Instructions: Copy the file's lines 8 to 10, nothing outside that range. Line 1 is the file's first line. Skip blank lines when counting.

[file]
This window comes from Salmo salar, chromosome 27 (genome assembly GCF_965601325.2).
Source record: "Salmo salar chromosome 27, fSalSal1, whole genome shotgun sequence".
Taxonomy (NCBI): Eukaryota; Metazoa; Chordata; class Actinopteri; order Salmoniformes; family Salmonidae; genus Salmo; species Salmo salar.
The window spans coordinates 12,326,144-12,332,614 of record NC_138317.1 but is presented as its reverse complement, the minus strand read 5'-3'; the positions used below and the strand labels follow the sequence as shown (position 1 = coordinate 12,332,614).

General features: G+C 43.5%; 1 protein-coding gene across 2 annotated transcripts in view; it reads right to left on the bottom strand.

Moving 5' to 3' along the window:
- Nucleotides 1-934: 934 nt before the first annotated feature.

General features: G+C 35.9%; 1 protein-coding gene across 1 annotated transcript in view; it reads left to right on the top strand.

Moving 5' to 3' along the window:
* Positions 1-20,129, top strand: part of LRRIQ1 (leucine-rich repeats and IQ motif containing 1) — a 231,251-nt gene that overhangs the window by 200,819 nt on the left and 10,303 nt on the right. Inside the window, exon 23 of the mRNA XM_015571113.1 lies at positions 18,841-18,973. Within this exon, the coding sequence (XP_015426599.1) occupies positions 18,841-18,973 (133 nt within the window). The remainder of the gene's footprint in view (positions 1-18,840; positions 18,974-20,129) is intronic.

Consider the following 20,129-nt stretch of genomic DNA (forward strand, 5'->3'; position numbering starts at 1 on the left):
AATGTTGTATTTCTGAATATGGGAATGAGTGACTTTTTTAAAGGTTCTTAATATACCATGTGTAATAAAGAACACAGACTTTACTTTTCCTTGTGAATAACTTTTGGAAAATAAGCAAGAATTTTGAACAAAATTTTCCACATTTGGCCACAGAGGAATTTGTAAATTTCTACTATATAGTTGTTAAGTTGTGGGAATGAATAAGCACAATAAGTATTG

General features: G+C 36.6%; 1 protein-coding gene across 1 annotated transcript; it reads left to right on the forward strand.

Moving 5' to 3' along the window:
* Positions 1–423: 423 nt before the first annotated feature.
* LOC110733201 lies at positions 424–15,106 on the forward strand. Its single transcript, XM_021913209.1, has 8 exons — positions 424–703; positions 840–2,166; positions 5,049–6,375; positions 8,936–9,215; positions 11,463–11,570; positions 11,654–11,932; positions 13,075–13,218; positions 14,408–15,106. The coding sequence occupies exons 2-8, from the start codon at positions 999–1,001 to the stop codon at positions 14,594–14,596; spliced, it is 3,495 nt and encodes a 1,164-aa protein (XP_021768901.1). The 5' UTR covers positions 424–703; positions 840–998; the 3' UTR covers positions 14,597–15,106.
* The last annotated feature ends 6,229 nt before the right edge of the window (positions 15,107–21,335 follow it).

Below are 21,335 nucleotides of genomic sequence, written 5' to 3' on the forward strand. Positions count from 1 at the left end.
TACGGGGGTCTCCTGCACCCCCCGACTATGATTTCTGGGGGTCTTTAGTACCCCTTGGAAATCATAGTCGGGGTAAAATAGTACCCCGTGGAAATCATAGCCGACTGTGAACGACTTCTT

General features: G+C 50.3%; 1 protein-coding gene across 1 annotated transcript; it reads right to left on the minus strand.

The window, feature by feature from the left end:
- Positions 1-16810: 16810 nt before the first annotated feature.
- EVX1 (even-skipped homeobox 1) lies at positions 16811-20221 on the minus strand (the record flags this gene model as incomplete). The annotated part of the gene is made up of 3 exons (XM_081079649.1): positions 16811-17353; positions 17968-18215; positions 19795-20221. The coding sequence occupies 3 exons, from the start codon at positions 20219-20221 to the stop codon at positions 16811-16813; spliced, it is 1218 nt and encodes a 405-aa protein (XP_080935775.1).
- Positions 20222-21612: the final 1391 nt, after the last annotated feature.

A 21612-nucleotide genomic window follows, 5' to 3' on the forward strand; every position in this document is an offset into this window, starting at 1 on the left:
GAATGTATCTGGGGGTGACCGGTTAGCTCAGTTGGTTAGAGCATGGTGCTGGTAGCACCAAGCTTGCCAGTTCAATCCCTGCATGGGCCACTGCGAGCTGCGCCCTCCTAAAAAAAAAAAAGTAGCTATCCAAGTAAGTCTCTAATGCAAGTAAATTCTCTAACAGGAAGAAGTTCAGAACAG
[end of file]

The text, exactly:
General features: G+C 35.9%; 1 protein-coding gene across 1 annotated transcript in view; it reads left to right on the top strand.

Moving 5' to 3' along the window:
* Positions 1-20,129, top strand: part of LRRIQ1 (leucine-rich repeats and IQ motif containing 1) — a 231,251-nt gene that overhangs the window by 200,819 nt on the left and 10,303 nt on the right. Inside the window, exon 23 of the mRNA XM_015571113.1 lies at positions 18,841-18,973. Within this exon, the coding sequence (XP_015426599.1) occupies positions 18,841-18,973 (133 nt within the window). The remainder of the gene's footprint in view (positions 1-18,840; positions 18,974-20,129) is intronic.